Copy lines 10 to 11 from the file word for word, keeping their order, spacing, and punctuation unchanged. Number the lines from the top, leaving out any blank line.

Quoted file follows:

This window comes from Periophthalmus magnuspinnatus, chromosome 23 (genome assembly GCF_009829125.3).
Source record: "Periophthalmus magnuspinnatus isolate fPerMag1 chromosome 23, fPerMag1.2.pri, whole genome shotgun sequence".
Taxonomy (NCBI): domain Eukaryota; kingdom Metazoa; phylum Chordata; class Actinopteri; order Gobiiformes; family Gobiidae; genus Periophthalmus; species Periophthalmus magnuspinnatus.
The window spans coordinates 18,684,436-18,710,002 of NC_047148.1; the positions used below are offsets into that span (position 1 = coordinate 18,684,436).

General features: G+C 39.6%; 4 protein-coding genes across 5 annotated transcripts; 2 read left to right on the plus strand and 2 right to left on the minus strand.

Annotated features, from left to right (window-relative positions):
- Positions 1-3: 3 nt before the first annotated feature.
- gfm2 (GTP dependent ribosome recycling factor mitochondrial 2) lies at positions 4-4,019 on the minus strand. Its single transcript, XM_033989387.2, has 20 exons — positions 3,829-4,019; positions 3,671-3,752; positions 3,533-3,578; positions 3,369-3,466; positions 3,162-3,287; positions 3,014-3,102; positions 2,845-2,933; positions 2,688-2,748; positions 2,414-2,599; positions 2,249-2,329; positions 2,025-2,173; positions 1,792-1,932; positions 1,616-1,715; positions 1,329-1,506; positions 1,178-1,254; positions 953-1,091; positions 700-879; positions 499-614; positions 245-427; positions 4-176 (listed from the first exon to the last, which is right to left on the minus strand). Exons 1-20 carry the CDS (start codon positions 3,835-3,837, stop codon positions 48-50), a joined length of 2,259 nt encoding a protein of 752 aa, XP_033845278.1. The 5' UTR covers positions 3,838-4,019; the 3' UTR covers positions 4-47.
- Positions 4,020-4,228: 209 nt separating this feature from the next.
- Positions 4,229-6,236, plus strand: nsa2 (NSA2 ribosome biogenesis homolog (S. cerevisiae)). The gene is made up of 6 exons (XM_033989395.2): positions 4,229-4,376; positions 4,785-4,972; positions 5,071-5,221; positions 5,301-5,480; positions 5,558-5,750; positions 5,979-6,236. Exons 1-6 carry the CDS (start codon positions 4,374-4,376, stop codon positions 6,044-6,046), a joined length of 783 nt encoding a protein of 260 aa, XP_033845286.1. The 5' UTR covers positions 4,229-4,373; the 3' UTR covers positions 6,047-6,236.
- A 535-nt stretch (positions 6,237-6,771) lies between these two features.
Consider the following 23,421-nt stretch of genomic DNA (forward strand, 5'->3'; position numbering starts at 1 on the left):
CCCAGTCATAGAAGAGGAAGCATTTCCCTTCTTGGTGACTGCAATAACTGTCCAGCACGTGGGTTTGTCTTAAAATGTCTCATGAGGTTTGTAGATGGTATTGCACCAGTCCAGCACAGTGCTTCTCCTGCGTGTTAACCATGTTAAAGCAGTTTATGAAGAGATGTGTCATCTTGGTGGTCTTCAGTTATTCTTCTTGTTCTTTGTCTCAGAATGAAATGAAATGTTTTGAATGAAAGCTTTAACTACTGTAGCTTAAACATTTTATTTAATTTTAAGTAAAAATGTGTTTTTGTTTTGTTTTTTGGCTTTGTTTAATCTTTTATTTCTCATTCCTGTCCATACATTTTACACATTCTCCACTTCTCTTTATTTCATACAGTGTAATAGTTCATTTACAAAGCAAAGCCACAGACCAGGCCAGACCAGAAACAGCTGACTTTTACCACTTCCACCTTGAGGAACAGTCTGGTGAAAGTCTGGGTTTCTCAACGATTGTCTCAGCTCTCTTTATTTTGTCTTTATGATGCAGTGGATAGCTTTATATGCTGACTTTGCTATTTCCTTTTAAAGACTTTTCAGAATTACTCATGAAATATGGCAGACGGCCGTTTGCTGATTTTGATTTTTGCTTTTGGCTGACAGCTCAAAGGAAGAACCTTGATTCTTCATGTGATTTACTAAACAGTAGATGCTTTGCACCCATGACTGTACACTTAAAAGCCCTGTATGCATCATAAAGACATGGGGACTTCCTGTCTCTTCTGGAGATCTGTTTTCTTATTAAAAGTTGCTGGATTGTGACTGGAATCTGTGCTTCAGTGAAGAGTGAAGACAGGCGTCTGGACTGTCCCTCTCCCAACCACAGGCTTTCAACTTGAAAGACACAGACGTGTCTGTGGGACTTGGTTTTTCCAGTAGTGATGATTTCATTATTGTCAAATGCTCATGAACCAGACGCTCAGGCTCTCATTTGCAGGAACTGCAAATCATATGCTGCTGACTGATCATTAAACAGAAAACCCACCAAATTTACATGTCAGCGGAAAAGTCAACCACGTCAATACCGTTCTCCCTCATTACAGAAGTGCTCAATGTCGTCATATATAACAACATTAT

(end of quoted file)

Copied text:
- Positions 4,229-6,236, plus strand: nsa2 (NSA2 ribosome biogenesis homolog (S. cerevisiae)). The gene is made up of 6 exons (XM_033989395.2): positions 4,229-4,376; positions 4,785-4,972; positions 5,071-5,221; positions 5,301-5,480; positions 5,558-5,750; positions 5,979-6,236. Exons 1-6 carry the CDS (start codon positions 4,374-4,376, stop codon positions 6,044-6,046), a joined length of 783 nt encoding a protein of 260 aa, XP_033845286.1. The 5' UTR covers positions 4,229-4,373; the 3' UTR covers positions 6,047-6,236.
- A 535-nt stretch (positions 6,237-6,771) lies between these two features.